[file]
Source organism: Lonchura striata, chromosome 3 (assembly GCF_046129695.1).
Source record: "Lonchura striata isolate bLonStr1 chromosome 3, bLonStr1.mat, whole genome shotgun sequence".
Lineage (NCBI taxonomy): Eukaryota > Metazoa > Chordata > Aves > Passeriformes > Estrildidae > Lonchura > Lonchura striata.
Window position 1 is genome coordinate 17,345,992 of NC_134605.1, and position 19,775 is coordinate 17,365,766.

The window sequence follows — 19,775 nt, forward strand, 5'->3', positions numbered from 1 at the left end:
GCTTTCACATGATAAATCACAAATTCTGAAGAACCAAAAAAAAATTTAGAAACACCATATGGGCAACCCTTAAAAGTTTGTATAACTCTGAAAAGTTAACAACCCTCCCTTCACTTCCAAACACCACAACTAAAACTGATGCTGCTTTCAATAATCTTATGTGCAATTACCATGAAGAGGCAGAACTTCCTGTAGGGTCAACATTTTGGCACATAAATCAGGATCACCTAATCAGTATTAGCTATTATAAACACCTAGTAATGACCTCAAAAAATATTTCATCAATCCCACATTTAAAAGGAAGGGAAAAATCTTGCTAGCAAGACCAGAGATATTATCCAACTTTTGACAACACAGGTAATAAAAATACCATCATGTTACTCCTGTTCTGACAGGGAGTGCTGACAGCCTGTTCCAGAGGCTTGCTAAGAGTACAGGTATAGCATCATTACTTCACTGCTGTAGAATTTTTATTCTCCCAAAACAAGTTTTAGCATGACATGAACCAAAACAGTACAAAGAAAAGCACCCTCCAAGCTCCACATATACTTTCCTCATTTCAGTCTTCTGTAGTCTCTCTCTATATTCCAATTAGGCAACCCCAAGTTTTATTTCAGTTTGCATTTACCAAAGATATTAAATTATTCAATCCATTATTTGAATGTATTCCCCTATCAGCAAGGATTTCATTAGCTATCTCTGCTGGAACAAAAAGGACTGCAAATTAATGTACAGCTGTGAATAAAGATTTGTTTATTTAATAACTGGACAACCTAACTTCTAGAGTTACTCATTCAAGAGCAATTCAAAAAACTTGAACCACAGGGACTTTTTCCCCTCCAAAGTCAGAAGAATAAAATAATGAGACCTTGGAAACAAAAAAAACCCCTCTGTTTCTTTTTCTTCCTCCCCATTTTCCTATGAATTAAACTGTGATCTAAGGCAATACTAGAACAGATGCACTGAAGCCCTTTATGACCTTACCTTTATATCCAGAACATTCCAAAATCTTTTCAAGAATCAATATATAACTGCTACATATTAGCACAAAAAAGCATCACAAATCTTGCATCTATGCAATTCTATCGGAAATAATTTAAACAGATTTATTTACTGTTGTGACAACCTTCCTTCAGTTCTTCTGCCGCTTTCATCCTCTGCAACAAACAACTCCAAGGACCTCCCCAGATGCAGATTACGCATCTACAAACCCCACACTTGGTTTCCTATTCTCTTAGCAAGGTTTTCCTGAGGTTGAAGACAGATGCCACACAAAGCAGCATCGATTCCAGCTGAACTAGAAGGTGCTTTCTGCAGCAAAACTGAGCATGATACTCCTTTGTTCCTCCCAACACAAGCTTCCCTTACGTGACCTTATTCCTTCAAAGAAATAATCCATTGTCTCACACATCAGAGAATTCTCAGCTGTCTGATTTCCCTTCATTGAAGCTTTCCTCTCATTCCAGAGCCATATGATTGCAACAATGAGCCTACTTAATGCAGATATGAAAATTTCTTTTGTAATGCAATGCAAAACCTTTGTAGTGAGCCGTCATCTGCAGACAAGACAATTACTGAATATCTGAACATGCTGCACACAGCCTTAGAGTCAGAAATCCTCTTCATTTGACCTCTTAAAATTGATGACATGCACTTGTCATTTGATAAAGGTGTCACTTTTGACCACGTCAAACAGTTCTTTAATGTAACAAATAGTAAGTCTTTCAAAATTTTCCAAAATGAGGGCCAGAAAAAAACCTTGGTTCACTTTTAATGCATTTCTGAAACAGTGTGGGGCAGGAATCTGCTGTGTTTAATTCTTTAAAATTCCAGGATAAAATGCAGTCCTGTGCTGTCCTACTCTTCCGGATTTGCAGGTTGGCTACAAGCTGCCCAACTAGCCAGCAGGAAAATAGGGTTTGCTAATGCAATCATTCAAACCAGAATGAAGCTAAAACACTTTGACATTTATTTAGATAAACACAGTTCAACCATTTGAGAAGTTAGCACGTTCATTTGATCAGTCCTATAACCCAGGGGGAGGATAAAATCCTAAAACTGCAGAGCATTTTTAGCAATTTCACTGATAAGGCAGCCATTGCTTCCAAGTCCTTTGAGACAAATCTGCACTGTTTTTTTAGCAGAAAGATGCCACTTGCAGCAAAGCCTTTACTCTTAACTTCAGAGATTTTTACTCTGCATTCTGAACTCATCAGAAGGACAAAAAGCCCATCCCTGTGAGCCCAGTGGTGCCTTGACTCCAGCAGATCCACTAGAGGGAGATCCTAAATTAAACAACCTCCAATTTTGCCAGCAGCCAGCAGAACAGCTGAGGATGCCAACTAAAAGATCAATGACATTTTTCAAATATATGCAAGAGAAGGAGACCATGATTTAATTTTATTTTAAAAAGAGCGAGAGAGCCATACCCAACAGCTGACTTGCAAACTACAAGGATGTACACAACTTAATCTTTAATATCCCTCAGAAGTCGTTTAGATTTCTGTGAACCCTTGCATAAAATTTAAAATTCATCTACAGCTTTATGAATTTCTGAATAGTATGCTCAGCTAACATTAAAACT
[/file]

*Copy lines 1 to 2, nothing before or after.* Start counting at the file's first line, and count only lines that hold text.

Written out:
Source organism: Lonchura striata, chromosome 3 (assembly GCF_046129695.1).
Source record: "Lonchura striata isolate bLonStr1 chromosome 3, bLonStr1.mat, whole genome shotgun sequence".